When the opportunity presented itself to leverage the system for his own gain, Backus refused. He was offered the established (tax-supported) pastorate of a village but had to be approved by a committee of established ministers. Backus turned down the job: “I shouldn’t leave it to a man [to decide] whether I should preach the gospel or no.” He opted instead for a lifetime of ministry on the margins.
Faithful from the Margins
Far from operating from the center of power, Backus lived his adult life and ministry as part of a marginalized religious group in his native New England. Backus and his friends and relatives, including his elderly mother, were jailed (some of them many times) for refusing to pay taxes to support state-approved churches. Backus’s concern wasn’t the amount of the tax, but the state’s authority to collect it. “It’s not the pence but the power that alarms us,” he wrote.
The liberty Backus fought to secure wasn’t abstract—he labored to end taxation for religion because he understood that the right to tax implied or presupposed the government’s authority to favor one religious group over the others. He wrote pamphlets and papers to make his case to fellow clergy, the public, and the budding nation’s policymakers. He appeared before the Continental Congress to make his appeal for religious liberty. To address what he perceived as the founders’ blindness on the issue, Backus collected stories of persecution for a notice he had published in regional newspapers:
Your purses have felt the burden of ministerial rates; and when these would not satisfy your enemies, your property has been taken from you and sold for less than half its value. These things you cannot forget. You will therefore readily hear and attend when you are desired to collect your cases of suffering and have them well attested.
Backus created, in other words, a New-World, Baptist version of Foxe’s Book of Martyrs.
In addition to advancing his opinions, Backus committed himself to civil disobedience, refusing to pay the taxes he opposed and accepting the legal penalty of his actions. In those days, the penalties could be steep. Imprisonment was a common consequence of failure to pay religious taxes. Baptists in Ashfield, Massachusetts, had property seized and orchards destroyed when they refused to pay the taxes they owed.
Paying the taxes, Backus believed, amounted to admitting that the state had a right to collect the taxes. So he fought for legislation to protect the conscience of Baptists. But he concluded that a free conscience demanded civil disobedience, and he proposed a nationwide display of it. Backus organized fellow Baptists to raise funds for posting bail, paying legal fees, recovering seized property, and compensating for lost wages.
Recent legislative moves in Europe suggest that Western culture, broadly speaking, is increasingly intolerant of all religious conviction—not just evangelical attitudes. Denmark’s minister for food and agriculture defended the nation’s decision to ban halal and kosher meat production by saying that “animal rights come before religion.” Germany briefly banned circumcision in 2012. American evangelicals would do well to start imagining a not-too-distant future in which some of our expected accommodations, such as tax-exempt status for religious organizations, are limited. Backus offers a constructive example of how evangelicals might prepare to be faithful from the margins.
Liberty for All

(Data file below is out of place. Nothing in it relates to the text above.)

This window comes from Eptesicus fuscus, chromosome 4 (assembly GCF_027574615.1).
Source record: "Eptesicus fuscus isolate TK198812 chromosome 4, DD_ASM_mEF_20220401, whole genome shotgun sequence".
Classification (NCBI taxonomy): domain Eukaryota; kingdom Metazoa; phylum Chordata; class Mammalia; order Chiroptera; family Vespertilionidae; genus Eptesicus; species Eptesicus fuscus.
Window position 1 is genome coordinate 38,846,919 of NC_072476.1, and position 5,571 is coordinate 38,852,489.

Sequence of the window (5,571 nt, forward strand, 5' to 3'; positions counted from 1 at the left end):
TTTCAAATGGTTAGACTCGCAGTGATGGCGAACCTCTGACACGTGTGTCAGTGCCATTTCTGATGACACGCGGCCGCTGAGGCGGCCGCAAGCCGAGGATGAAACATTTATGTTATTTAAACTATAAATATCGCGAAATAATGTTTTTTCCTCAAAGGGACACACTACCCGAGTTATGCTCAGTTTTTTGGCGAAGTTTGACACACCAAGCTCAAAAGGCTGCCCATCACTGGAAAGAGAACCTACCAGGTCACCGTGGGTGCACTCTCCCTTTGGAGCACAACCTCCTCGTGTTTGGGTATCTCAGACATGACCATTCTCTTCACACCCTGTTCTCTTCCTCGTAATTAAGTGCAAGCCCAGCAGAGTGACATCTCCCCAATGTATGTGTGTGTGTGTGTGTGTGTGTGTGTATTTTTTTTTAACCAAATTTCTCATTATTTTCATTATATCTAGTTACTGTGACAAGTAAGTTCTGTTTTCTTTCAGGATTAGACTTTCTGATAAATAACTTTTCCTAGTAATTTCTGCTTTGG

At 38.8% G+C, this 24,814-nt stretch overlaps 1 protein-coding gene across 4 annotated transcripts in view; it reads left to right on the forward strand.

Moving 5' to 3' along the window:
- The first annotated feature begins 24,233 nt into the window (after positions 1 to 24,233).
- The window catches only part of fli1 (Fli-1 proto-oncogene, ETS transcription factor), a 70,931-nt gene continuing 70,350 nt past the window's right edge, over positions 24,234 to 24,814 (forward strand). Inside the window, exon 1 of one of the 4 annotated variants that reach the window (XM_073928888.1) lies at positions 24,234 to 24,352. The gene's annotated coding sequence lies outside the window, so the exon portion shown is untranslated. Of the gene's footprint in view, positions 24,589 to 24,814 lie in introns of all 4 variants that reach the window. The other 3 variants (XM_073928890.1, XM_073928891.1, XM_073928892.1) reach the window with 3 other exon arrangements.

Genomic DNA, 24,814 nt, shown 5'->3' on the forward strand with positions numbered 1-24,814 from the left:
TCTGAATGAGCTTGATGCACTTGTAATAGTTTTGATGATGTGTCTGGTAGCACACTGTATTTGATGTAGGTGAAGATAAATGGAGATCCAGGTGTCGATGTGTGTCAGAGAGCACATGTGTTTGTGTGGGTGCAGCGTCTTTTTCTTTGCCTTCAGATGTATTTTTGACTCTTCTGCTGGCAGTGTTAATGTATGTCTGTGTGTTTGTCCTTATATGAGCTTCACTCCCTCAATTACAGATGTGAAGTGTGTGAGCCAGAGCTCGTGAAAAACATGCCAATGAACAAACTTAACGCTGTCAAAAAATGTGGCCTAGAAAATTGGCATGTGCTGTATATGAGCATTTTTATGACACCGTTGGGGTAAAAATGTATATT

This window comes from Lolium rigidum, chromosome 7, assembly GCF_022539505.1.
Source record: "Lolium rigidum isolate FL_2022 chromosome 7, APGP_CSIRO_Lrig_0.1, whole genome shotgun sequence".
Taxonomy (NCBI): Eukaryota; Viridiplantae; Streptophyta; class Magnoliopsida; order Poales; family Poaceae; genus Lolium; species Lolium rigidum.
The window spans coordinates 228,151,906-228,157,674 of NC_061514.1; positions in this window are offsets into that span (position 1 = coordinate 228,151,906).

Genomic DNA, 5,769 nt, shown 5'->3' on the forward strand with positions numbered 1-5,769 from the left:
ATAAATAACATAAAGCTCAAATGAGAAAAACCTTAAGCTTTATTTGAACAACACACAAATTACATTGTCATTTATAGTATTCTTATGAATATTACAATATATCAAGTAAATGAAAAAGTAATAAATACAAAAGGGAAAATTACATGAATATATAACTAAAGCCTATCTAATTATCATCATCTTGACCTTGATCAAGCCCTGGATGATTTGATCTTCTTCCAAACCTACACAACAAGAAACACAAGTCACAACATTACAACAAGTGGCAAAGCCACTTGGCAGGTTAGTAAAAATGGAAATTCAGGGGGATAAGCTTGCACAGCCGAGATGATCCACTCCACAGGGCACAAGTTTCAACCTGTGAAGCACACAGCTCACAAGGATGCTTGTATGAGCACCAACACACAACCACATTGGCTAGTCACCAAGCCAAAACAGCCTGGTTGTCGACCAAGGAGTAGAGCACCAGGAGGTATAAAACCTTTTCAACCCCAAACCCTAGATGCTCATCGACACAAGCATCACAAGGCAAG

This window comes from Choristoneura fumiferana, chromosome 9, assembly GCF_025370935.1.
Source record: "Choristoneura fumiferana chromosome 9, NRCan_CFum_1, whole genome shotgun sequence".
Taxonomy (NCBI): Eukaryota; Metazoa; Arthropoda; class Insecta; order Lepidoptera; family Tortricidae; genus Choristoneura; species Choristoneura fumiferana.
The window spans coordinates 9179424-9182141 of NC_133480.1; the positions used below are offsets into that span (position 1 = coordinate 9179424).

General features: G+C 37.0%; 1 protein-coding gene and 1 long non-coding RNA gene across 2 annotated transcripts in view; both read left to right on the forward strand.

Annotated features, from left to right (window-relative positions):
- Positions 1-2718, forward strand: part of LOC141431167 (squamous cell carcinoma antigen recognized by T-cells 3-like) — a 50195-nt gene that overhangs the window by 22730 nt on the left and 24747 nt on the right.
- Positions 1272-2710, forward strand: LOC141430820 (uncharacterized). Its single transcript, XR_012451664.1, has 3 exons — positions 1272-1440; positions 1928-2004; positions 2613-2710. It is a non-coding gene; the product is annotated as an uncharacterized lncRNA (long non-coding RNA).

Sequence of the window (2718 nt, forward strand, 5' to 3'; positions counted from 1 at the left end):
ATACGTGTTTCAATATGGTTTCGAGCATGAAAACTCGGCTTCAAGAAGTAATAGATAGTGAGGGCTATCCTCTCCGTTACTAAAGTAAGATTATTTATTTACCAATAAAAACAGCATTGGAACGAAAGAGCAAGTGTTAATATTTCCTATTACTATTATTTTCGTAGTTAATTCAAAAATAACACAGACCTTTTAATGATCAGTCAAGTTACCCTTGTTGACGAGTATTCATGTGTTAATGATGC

For most of my life, secular liberalism has been the specter that threatened to end religious liberty in America. The examples from Denmark and Germany above reinforce this fear. But Backus’s story is an important reminder that secular liberalism isn’t the only enemy of religious liberty. Religion itself can be just as insidious a foe.
For the half-century Backus fought for religious liberty, he never battled against a secular liberal government. It was fellow Christians of another, dominant denomination who supported policies that marginalized Backus and his fellow Baptists. The Congregationalists who opposed Backus did so for different reasons. Some of them sincerely feared the Baptists were dangerous threats to the social order and the integrity of traditional Christian faith. They felt it their sincere Christian duty to limit the activity of dissenting movements.
But Backus, along with other Baptists, advanced the view of Roger Williams, who insisted that all citizens, including “Jews, Turks, Papists, and infidels,” should have a right to worship according to their conscience. If liberty wasn’t extended to everyone, it could not be preserved for anyone. In Backus’s career, the hardest people to convince of this truth were fellow Christians.
I can’t read and reflect on Backus’s story without recognizing a parallel between our nation’s track record on religious liberty and our track record on other essential liberties, such as civil rights. America, at its best, is always striving to bring political realities into closer alignment with its core ideals. For most of the time Backus lobbied state governments to be freed from religious taxes, there were already laws on the books exempting Baptists from religious taxes. The problem was tax collectors ignored them.
This is a helpful reminder that having laws on the books is not enough to protect our marginalized and most vulnerable citizens. What’s required are sensitive and mobilized citizens who demand to see just laws enforced and unjust laws revised. We need Christians willing to risk their own wealth, power, and freedom to protect the consciences and freedoms of their neighbors—even those with whom they vehemently disagree. Backus organized just such a movement. Call it Baptist, call it Pietist, call it whatever you will. In a 1771 ordination sermon, Backus had his own word. He described it as a biblical teaching that carefully avoided the extremes of legalism, injustice, and licentiousness. He called it evangelical.
Brandon J. O’Brien is director of content and distribution for Redeemer City to City in Manhattan. He is the author of Demanding Liberty: An Untold Story of American Religious Freedom (InterVarsity Press).